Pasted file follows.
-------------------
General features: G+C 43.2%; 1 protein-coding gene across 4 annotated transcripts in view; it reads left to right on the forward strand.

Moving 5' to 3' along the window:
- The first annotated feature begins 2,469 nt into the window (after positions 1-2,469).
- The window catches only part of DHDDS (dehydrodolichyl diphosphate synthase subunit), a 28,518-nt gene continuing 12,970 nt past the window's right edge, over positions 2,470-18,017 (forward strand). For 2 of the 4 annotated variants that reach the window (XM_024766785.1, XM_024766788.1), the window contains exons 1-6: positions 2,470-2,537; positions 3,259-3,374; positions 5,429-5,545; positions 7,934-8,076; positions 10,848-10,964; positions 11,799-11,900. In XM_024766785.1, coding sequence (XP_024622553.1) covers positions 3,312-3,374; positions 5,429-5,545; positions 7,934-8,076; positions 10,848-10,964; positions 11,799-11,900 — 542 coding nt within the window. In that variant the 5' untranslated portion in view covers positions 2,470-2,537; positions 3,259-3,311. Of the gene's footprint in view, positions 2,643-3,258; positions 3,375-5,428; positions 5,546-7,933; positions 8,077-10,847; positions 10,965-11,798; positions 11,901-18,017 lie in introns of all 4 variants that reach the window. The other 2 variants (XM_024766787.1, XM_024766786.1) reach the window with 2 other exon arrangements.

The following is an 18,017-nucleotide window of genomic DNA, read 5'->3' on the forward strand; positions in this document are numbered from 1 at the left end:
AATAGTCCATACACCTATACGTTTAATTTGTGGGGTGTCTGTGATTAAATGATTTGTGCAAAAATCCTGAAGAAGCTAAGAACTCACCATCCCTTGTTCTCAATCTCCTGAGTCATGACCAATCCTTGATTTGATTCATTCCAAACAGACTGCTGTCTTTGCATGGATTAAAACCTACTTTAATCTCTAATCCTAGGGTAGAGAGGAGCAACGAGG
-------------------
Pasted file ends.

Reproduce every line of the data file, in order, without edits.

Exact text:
General features: G+C 43.2%; 1 protein-coding gene across 4 annotated transcripts in view; it reads left to right on the forward strand.

Moving 5' to 3' along the window:
- The first annotated feature begins 2,469 nt into the window (after positions 1-2,469).
- The window catches only part of DHDDS (dehydrodolichyl diphosphate synthase subunit), a 28,518-nt gene continuing 12,970 nt past the window's right edge, over positions 2,470-18,017 (forward strand). For 2 of the 4 annotated variants that reach the window (XM_024766785.1, XM_024766788.1), the window contains exons 1-6: positions 2,470-2,537; positions 3,259-3,374; positions 5,429-5,545; positions 7,934-8,076; positions 10,848-10,964; positions 11,799-11,900. In XM_024766785.1, coding sequence (XP_024622553.1) covers positions 3,312-3,374; positions 5,429-5,545; positions 7,934-8,076; positions 10,848-10,964; positions 11,799-11,900 — 542 coding nt within the window. In that variant the 5' untranslated portion in view covers positions 2,470-2,537; positions 3,259-3,311. Of the gene's footprint in view, positions 2,643-3,258; positions 3,375-5,428; positions 5,546-7,933; positions 8,077-10,847; positions 10,965-11,798; positions 11,901-18,017 lie in introns of all 4 variants that reach the window. The other 2 variants (XM_024766787.1, XM_024766786.1) reach the window with 2 other exon arrangements.

The following is an 18,017-nucleotide window of genomic DNA, read 5'->3' on the forward strand; positions in this document are numbered from 1 at the left end:
AATAGTCCATACACCTATACGTTTAATTTGTGGGGTGTCTGTGATTAAATGATTTGTGCAAAAATCCTGAAGAAGCTAAGAACTCACCATCCCTTGTTCTCAATCTCCTGAGTCATGACCAATCCTTGATTTGATTCATTCCAAACAGACTGCTGTCTTTGCATGGATTAAAACCTACTTTAATCTCTAATCCTAGGGTAGAGAGGAGCAACGAGG